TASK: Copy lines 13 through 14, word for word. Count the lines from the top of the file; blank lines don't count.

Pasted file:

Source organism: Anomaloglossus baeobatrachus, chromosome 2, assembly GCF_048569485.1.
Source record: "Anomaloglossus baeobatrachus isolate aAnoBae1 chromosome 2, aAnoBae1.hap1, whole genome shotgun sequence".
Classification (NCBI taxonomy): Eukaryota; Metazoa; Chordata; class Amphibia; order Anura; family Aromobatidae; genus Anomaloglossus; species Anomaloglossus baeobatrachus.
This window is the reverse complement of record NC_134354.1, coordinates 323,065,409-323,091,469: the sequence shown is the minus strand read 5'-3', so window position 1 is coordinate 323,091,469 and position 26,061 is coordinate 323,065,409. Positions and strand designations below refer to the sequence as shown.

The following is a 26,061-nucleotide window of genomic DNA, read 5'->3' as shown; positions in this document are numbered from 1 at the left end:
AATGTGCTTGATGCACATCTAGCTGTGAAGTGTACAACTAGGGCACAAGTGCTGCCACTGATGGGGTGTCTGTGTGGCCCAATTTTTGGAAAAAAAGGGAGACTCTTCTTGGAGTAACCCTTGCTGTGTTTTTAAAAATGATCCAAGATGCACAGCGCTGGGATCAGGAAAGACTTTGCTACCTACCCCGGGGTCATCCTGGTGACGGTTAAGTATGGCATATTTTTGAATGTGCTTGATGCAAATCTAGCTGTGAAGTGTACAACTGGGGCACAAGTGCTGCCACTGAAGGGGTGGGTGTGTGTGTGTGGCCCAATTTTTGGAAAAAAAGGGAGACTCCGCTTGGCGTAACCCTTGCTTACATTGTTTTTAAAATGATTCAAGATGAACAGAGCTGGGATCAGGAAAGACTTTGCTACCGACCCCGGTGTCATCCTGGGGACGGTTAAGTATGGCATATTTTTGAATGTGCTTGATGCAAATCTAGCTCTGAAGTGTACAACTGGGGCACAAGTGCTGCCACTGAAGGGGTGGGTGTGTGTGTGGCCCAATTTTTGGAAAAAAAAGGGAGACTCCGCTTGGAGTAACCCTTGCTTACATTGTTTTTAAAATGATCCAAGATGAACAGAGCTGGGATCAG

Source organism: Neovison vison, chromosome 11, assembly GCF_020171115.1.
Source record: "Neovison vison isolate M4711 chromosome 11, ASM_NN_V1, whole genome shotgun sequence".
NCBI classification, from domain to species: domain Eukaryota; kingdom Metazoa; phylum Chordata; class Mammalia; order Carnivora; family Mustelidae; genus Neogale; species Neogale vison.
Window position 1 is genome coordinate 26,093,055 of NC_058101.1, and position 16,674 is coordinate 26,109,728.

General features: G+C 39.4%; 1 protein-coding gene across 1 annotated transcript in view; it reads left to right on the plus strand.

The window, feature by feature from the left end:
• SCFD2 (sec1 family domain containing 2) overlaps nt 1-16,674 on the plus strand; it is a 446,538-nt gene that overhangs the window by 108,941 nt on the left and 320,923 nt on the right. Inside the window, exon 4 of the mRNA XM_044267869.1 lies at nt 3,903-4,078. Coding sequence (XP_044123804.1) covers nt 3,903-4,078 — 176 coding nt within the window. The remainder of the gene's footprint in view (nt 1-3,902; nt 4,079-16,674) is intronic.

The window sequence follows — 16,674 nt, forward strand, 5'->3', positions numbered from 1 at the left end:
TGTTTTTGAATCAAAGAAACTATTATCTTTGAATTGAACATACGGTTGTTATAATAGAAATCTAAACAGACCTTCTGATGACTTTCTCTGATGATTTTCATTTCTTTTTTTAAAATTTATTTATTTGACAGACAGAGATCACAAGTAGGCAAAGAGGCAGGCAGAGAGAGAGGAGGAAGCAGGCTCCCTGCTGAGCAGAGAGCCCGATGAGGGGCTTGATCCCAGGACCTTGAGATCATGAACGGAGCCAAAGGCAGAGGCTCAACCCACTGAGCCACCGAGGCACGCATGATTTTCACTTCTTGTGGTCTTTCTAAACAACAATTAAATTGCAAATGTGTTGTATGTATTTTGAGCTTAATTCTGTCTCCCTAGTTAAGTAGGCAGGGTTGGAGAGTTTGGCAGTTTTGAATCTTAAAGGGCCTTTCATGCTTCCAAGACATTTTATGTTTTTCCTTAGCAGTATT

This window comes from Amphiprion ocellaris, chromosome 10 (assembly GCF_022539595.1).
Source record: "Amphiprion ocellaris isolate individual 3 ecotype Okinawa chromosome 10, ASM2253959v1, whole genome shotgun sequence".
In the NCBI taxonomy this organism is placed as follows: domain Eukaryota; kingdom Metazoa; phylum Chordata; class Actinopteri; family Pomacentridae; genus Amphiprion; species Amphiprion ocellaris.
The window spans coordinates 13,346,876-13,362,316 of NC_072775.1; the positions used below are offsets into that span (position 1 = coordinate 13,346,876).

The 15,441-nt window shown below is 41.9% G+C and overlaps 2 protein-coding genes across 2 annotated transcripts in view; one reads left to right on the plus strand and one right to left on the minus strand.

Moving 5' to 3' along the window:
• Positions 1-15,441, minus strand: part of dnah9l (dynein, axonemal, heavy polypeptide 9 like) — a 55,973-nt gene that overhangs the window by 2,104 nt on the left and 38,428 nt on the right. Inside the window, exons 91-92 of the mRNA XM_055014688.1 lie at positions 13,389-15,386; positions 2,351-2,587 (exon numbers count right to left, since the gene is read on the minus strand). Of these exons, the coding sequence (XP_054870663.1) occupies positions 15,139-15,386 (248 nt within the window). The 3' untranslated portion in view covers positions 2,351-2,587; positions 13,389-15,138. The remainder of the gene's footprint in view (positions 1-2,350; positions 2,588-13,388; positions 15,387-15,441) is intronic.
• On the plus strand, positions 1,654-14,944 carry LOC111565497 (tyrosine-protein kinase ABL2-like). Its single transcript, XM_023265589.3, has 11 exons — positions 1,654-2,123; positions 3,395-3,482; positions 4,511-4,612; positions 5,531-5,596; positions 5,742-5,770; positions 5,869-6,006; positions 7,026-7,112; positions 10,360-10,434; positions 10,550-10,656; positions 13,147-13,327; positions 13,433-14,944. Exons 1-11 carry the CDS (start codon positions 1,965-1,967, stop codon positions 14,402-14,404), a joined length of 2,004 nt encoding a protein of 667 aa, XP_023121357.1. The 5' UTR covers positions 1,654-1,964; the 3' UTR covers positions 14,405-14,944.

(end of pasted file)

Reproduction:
• SCFD2 (sec1 family domain containing 2) overlaps nt 1-16,674 on the plus strand; it is a 446,538-nt gene that overhangs the window by 108,941 nt on the left and 320,923 nt on the right. Inside the window, exon 4 of the mRNA XM_044267869.1 lies at nt 3,903-4,078. Coding sequence (XP_044123804.1) covers nt 3,903-4,078 — 176 coding nt within the window. The remainder of the gene's footprint in view (nt 1-3,902; nt 4,079-16,674) is intronic.

The window sequence follows — 16,674 nt, forward strand, 5'->3', positions numbered from 1 at the left end: